The cops on the ground are not to blame – their bosses, who allow this situation to develop, are.
The reason military training – at least of raw recruits – is so brutal is that war, and violence, is an awful business and those being introduced to it need to be made to react instinctively, rather than think about what faces them.
In a firefight, a soldier will react instantly to commands, because it has been hard-wired into him (and most of them are males) that whoever gave that order – his superior – would know what he was doing.
Combat is not a democracy and the luxury of stopping to debate could get you killed. Crowd control and riot policing is similar – and is, in most cases, based on military practice.
At its most effective, it aims to do two things: present an intimidating show of strength and to use the minimum force needed to disperse a crowd.
Yet, the reactions of riot control soldiers and policemen depend on thorough initial and repeat training, as well as practice in the drills to be deployed and the weapons used.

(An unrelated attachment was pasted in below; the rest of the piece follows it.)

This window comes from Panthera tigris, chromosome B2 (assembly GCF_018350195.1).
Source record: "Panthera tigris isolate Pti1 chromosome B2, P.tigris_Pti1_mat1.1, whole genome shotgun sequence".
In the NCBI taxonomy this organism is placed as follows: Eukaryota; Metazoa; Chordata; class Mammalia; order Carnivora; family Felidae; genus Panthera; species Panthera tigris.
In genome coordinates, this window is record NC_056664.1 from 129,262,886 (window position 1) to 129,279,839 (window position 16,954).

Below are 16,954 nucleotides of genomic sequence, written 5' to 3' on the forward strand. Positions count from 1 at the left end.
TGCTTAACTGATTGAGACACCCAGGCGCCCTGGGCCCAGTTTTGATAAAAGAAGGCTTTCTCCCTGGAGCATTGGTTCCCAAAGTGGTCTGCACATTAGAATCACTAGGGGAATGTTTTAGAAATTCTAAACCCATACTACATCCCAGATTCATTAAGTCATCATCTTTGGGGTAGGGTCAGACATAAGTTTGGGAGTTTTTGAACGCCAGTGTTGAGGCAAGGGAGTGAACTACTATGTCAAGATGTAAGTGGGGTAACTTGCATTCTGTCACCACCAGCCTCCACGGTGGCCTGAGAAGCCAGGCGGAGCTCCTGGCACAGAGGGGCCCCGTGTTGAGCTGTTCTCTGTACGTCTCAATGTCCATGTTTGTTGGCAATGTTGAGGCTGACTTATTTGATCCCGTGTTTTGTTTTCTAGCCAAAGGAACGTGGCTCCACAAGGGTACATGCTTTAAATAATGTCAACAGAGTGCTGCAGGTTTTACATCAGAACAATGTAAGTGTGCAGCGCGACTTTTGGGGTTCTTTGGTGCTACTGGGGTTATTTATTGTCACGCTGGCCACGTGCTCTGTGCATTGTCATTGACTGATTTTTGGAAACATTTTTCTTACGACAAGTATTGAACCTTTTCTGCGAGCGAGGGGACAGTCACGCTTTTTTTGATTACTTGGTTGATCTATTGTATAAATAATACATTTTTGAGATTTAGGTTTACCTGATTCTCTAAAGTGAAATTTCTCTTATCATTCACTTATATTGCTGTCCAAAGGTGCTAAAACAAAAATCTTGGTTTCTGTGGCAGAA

As we recount today, through the words of serving public policing personnel in the SA Police Service, that is not happening.
In addition, many weapons and ammunition date back to the ’70s and are ineffective because of their inaccuracy.
Refresher training – on firearms, as well as public order policing tactics and techniques – is woefully inadequate.
The result is that, when faced with flying bottles, bricks and other missiles, the often heavily outnumbered cops in a riot situation fear for their lives … and sometimes panic takes over so they use what they have to defend themselves.
And when those weapons are firearms, the results can be tragic – as has been seen on repeated occasions in the past decade. The cops on the ground are not to blame – their bosses, who allow this situation to develop, are.
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